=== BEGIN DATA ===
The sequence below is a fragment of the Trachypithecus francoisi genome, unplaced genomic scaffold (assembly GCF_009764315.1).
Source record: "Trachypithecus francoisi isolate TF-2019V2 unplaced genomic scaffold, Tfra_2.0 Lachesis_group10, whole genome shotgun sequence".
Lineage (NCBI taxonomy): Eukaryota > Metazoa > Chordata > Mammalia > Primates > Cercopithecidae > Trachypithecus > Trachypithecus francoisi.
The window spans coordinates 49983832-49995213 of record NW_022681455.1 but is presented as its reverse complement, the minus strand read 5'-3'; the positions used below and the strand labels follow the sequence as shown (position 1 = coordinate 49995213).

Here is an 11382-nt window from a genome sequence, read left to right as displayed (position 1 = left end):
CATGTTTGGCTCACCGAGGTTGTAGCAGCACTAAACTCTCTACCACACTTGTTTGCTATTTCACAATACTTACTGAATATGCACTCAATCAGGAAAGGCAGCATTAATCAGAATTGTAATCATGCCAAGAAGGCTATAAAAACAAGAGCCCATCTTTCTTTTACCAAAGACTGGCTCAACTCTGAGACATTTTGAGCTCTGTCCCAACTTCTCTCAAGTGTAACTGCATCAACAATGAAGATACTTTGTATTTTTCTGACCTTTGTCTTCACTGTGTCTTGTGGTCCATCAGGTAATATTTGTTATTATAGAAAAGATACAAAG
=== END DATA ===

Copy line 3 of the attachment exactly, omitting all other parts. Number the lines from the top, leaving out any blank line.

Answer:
Lineage (NCBI taxonomy): Eukaryota > Metazoa > Chordata > Mammalia > Primates > Cercopithecidae > Trachypithecus > Trachypithecus francoisi.